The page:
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Abu Dhabi, UAESunday 24 June 2018

Disorderly Brexit poses risk to the UK's credit rating, agencies say

Standard & Poor’s Global Ratings and Fitch both say they are keeping existing ‘negative outlook’

The sun sets behind a construction crane in central London, with the skyline of the British capital in the background. Britain’s credit ratings are still at risk from Brexit, Standard & Poor’s Global Ratings and Fitch said, keeping existing ‘negative outlook’ warnings in place in their latest assessments of the country’s creditworthiness. Daniel Sorabji / AFP 
The sun sets behind a construction crane in central London, with the skyline of the British capital in the background. Britain’s credit ratings are still at risk from Brexit, Standard & Poor’s Global Ratings and Fitch said, keeping existing ‘negative outlook’ warnings in place in their latest assessments of the country’s creditworthiness. Daniel Sorabji / AFP 

Britain’s credit ratings are still at risk from Brexit, Standard & Poor’s Global Ratings and Fitch both said, keeping existing "negative outlook" warnings in place in their latest assessments of the country’s creditworthiness.

Britain’s economy held up better than most forecasters expected at the time of the June 2016 Brexit vote to leave the European Union, although figures published on Friday showed it began 2018 on a weak footing, due in part to heavy snowfalls.

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Nevertheless, Brexit dominated the rating agencies’ assessments, with S&P leaving its AA rating for Britain unchanged but warning that uncertainty over its future relationship with the EU persisted.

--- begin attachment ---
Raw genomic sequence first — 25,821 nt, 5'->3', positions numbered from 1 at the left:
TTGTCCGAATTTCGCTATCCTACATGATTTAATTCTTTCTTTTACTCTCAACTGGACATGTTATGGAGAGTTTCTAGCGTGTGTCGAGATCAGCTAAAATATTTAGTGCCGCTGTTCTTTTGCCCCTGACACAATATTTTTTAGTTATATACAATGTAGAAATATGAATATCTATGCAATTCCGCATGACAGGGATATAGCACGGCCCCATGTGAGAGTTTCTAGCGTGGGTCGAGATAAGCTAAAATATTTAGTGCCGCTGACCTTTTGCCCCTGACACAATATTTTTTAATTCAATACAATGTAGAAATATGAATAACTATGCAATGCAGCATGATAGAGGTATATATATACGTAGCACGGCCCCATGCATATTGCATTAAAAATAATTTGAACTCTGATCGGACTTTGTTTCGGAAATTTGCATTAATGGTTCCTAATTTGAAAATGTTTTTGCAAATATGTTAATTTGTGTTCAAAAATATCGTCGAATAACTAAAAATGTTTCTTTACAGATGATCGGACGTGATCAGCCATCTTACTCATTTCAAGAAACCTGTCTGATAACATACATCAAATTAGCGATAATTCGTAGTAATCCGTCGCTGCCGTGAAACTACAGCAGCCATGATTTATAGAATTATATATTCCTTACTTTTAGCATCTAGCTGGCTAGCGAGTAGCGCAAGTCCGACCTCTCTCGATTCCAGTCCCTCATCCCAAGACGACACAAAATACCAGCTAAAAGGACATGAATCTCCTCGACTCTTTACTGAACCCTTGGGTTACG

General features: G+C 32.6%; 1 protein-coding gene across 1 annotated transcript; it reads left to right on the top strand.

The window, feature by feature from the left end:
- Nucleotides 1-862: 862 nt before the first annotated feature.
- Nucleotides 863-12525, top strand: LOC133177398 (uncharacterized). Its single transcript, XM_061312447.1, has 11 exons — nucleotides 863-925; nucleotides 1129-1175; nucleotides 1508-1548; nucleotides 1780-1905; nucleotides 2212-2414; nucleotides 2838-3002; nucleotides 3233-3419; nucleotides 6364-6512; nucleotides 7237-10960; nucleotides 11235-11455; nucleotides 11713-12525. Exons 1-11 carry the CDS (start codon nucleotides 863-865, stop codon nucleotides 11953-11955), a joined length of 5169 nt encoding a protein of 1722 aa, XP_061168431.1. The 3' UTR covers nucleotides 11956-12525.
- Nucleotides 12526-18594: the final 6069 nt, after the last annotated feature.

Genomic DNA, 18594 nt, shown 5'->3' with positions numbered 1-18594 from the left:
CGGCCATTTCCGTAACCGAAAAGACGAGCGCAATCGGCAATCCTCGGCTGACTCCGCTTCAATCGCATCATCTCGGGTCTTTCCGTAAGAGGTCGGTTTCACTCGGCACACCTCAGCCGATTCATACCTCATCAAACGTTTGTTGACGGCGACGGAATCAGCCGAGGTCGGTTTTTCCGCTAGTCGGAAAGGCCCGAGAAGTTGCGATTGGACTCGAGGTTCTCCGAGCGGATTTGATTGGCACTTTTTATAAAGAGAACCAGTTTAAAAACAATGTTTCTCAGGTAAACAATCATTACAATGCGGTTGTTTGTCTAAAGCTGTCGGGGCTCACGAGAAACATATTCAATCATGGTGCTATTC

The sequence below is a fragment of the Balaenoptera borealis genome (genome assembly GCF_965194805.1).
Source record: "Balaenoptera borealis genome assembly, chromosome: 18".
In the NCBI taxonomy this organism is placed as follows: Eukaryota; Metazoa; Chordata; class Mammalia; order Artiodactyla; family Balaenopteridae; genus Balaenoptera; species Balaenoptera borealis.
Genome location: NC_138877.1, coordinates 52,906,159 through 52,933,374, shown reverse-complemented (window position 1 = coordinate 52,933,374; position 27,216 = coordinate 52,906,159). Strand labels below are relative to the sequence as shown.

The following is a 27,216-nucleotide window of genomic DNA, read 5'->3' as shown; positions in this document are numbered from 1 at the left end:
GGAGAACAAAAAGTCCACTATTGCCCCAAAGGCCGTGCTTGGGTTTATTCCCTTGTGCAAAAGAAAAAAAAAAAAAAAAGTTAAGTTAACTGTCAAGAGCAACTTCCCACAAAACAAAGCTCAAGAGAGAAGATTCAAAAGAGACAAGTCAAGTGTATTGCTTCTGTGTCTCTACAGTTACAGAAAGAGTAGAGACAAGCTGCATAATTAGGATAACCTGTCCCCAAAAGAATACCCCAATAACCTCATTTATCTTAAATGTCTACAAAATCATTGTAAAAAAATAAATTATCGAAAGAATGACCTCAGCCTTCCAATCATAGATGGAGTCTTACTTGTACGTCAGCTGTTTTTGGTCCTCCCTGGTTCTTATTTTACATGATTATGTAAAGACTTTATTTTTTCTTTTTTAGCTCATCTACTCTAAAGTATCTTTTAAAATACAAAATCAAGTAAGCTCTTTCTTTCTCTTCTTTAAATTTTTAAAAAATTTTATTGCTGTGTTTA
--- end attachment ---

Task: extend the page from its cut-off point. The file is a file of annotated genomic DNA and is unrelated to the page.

“We could lower the ratings if we view the risk of a disorderly Brexit as increasingly certain,” S&P said.

“We could revise the outlook to stable if negotiations with the EU move with greater certainty for the UK, and if key sectors retain access to European markets without penalising tariffs.”

S&P stripped Britain of its top-notch AAA rating shortly after the 2016 referendum decision.

Britain has negotiated a transition agreement with the European Union which means little will change for companies immediately after Brexit. It has also begun negotiating the terms of the future trading relations that will come into force after December 2020.

Fitch said its negative outlook reflected “continued, albeit reduced, downside risks of an acrimonious and disruptive exit from EU”. The agency also rates Britain at AA.

Earlier this week, official data showed Britain recorded its smallest budget deficit, as a share of economic output, in 16 years in the 2017/18 financial year.